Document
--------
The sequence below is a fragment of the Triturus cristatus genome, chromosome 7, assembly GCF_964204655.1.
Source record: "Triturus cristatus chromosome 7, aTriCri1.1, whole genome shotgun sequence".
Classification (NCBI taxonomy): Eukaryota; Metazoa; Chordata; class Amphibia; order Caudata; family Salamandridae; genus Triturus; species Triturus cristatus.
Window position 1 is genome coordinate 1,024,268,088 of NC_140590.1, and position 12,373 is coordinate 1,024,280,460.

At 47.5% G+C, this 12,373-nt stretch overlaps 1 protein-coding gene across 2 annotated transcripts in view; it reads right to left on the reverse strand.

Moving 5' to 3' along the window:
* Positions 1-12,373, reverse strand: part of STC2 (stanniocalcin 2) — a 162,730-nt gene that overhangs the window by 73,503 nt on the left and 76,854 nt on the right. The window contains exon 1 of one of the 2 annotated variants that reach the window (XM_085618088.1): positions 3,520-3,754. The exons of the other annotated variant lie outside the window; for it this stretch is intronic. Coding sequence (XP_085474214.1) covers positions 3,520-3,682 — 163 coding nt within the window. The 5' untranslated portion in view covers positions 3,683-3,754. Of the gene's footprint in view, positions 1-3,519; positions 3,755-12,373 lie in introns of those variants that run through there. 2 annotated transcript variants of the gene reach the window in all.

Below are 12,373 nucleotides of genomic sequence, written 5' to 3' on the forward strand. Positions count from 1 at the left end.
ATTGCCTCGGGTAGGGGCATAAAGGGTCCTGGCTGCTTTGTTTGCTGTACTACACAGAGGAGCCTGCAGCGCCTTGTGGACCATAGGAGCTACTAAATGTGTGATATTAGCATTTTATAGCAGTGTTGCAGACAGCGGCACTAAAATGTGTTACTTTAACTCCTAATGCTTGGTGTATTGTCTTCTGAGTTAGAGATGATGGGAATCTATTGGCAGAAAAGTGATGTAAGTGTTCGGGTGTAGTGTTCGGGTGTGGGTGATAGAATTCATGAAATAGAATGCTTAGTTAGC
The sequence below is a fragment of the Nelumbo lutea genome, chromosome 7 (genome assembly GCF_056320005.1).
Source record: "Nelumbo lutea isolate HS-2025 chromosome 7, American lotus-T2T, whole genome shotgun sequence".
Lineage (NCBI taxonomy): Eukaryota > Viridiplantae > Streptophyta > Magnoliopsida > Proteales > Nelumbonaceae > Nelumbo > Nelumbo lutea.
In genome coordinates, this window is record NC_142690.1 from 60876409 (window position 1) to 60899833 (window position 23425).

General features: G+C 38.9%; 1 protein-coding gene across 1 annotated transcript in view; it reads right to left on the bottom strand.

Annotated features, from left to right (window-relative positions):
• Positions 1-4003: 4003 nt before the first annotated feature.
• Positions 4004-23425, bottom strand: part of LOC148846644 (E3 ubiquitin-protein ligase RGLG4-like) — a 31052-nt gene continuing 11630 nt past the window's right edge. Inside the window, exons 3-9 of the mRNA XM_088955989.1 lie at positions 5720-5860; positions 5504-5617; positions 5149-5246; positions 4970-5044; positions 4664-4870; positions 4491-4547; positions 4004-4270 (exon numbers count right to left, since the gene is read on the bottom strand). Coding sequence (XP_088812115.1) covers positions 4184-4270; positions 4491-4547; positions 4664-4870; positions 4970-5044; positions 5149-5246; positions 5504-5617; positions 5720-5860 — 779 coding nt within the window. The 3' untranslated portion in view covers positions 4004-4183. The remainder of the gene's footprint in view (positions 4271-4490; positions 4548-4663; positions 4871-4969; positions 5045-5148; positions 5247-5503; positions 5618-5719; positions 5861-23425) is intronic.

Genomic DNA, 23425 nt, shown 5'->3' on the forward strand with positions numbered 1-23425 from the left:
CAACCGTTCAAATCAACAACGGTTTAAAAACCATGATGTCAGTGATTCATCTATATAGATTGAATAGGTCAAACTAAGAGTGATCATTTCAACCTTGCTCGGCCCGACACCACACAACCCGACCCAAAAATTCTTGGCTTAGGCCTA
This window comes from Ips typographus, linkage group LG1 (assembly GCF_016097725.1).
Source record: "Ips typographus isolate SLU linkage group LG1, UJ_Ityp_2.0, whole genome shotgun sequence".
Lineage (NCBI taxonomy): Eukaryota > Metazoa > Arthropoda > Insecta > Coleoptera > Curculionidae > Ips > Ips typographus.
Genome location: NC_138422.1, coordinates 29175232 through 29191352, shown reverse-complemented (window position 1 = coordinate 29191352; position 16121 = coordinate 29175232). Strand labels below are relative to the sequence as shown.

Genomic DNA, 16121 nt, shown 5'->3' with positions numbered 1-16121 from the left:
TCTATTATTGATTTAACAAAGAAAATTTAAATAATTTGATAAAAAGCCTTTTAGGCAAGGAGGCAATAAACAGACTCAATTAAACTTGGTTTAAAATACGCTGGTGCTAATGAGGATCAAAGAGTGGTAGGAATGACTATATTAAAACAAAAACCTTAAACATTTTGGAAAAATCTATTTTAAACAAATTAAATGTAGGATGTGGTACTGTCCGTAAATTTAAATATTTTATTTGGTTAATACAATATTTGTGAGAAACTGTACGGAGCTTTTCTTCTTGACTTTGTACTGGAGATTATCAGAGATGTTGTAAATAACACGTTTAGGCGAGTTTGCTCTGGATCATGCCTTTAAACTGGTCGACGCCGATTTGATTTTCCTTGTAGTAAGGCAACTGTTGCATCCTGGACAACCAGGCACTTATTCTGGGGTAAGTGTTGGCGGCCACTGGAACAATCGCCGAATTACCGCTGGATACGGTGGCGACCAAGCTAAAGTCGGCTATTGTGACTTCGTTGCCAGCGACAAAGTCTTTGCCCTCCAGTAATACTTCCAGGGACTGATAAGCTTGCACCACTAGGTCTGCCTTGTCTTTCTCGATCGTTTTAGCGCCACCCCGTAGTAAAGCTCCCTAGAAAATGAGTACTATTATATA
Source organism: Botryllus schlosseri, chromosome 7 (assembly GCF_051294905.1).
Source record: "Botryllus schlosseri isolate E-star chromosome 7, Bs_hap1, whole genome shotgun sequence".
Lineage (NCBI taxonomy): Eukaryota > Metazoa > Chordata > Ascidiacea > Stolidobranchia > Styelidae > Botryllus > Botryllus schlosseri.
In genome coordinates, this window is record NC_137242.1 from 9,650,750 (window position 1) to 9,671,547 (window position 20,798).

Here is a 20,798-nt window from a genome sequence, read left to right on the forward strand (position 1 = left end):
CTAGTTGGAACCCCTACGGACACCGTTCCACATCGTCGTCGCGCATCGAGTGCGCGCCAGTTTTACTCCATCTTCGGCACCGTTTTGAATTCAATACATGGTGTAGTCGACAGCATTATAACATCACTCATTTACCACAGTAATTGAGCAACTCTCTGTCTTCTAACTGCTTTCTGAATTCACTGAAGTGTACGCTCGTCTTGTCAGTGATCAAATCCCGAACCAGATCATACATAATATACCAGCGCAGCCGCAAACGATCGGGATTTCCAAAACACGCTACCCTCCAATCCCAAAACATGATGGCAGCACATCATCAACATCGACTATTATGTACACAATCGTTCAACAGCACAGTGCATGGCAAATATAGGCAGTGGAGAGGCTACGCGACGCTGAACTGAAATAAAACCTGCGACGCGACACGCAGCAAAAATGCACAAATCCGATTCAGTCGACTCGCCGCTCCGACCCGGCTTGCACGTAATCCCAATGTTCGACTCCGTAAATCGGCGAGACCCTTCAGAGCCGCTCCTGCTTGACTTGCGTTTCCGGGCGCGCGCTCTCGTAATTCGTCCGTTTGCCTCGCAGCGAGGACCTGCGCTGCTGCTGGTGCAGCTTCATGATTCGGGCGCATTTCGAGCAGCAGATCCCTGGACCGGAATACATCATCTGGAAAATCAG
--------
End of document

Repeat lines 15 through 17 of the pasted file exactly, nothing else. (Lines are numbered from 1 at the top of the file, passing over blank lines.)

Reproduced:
Annotated features, from left to right (window-relative positions):
• Positions 1-4003: 4003 nt before the first annotated feature.
• Positions 4004-23425, bottom strand: part of LOC148846644 (E3 ubiquitin-protein ligase RGLG4-like) — a 31052-nt gene continuing 11630 nt past the window's right edge. Inside the window, exons 3-9 of the mRNA XM_088955989.1 lie at positions 5720-5860; positions 5504-5617; positions 5149-5246; positions 4970-5044; positions 4664-4870; positions 4491-4547; positions 4004-4270 (exon numbers count right to left, since the gene is read on the bottom strand). Coding sequence (XP_088812115.1) covers positions 4184-4270; positions 4491-4547; positions 4664-4870; positions 4970-5044; positions 5149-5246; positions 5504-5617; positions 5720-5860 — 779 coding nt within the window. The 3' untranslated portion in view covers positions 4004-4183. The remainder of the gene's footprint in view (positions 4271-4490; positions 4548-4663; positions 4871-4969; positions 5045-5148; positions 5247-5503; positions 5618-5719; positions 5861-23425) is intronic.